• Use a 12-gauge over a 16 or 20-gauge shotgun. A 12-gauge shell hold more pellets, thus increases the chances of hitting the X.
  • Use a tighter choke such as a FULL or Turkey choke. A tighter choke concentrates the pellet pattern into a smaller area, which gives you a better chance of hitting the X.
This turkey choke is very tight at .640". Some clubs won't allow it because they feel it gives the shooter an unfair advantage.
This turkey choke is very tight at .640″. Some clubs won’t allow it because they feel it gives the shooter an unfair advantage.

Some shoots have different classes and allow or not allow certain firearms or accessories in them.

An open class may mean anything goes and folks often bring custom-built, turkey-shoot shotguns with ultra-long barrels, back-boring, and telescopic sights.

Smaller, local shoots may try to make it better for the “average Joe” to be competitive.  Often they are closed to anything but common factory barrels with no sighting aids, in other words, the same shotgun the owner uses for hunting.  A range officer may even check chokes with a gauge to make sure they aren’t too tight.

Before we close, here’s a few other tips to include all family members in the fun.  Generally a 20-gauge shotgun has less recoil than a 12-gauge and may be best to introduce new shooters to the sport.  A semi-automatic shotgun often feels softer to shoot over a pump or bolt-action shotgun.  Recoil sensitive shooters are less likely to get recoil shy when using them.

So, what are you waiting for?  The next time you see that flyer in the local market or a sign pointing to a conservation club turkey shoot, get in the game and have fun.  And remember, it only takes one pellet to win the match, and it really could be you.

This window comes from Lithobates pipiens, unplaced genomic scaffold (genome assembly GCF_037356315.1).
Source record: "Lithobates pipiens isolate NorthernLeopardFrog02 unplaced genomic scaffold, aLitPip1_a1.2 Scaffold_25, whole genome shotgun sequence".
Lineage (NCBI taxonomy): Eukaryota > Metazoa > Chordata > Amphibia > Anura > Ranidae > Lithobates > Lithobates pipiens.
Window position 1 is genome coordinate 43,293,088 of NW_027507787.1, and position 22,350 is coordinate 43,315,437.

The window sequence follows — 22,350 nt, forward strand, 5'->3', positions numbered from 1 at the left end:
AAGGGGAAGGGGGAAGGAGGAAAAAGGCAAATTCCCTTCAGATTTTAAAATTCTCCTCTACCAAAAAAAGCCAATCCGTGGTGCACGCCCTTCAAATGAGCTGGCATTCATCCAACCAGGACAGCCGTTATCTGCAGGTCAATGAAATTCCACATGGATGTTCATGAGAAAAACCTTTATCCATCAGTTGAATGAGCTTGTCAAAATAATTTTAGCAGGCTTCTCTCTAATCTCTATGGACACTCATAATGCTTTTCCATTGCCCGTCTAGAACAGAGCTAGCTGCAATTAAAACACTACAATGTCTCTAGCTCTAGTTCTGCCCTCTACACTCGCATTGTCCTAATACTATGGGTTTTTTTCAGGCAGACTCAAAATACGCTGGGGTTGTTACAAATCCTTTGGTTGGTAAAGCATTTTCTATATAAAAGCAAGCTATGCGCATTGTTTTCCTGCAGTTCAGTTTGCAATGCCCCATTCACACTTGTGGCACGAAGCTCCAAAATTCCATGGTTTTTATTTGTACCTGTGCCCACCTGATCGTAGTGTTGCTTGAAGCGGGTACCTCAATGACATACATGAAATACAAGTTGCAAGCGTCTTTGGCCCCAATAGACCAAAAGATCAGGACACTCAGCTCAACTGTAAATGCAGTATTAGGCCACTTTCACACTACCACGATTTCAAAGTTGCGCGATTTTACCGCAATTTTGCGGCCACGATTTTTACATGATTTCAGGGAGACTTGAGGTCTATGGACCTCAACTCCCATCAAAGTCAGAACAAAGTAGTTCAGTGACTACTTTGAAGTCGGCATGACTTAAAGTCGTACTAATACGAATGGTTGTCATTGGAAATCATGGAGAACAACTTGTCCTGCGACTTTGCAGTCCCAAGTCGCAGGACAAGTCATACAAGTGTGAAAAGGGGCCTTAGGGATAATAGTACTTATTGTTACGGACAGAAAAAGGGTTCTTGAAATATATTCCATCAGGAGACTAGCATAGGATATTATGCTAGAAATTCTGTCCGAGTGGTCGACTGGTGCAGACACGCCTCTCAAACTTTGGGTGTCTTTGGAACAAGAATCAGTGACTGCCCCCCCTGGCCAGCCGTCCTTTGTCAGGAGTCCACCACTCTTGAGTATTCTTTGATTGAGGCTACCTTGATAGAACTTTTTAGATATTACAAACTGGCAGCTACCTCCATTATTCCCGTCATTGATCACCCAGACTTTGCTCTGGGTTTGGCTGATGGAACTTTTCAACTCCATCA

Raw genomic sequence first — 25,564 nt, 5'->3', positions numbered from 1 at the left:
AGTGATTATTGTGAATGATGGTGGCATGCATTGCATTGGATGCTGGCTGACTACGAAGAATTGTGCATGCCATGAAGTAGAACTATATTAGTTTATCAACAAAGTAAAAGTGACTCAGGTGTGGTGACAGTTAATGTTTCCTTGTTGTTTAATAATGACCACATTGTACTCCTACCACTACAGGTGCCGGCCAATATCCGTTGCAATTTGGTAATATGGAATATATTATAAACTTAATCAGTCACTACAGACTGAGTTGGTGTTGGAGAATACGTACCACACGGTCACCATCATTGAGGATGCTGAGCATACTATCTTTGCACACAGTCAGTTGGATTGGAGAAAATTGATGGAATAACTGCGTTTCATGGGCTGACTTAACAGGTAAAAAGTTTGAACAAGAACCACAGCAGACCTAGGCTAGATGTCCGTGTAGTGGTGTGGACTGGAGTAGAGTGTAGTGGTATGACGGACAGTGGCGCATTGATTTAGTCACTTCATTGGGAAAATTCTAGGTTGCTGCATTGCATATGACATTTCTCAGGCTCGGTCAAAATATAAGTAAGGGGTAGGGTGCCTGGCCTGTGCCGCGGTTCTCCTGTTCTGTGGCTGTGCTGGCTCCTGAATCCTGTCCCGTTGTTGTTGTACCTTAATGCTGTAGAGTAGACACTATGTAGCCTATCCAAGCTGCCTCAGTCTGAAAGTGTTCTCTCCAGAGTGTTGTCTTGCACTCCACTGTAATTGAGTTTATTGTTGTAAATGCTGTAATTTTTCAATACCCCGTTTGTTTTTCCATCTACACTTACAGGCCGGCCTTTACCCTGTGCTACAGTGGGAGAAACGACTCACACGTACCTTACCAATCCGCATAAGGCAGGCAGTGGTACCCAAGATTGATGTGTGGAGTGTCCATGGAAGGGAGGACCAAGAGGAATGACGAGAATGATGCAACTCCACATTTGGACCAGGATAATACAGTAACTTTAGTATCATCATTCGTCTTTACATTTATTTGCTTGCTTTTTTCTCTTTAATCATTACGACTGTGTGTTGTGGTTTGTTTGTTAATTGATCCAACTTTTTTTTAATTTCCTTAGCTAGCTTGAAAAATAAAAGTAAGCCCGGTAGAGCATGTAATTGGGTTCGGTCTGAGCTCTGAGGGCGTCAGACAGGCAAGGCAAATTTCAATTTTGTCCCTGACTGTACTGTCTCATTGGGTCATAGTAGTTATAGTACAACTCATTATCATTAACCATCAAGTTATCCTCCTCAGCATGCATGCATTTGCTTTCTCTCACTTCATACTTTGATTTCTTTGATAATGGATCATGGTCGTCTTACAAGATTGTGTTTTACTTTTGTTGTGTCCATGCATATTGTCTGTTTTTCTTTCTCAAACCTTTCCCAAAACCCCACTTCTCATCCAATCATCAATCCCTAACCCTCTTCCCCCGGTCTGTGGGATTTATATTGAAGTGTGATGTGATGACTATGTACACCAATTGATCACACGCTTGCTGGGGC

Link:

Turkeyshoot.net – Geared to the competitive shooter, more info than you’ll ever need!

Alan Garbers
Alan James Garbers – Alan is passionate for the outdoors. He enjoys fishing, hunting, hiking, canoeing, photography, writing, woodworking, and more. He loves exploring the BWCAW in northern Minnesota, roaming the deserts of Arizona, or hiking the mountains of Colorado. He has lived in Minnesota, Hawaii, Mississippi, Florida, Colorado, Arizona, and Indiana. From hunting rattlesnakes to black bear and fishing for catfish to muskie, he loves it all. Since 1989 his writing credits have included Indiana Outdoor News, Indiana Game & Fish, Muzzle Blasts, Outdoor Guide Magazine, Fur-Fish-Game, Boundary Waters Journal, Boys’ Quest, Fun For Kidz, Mother Earth News, Cricket, Small Farm Today, American Careers, Arizona Hunter & Angler, Old West, and others. Fiction credits include StarTrek Strange New Worlds Anthologies IV, V, and 08. Alan recently complied an anthology of his popular column, Behind The Badge: True Stories of Indiana’s Conservation Officers. It is available in e-reader format and found at Amazon and other on-line book retailers. Alan is a member of AGLOW and HOW.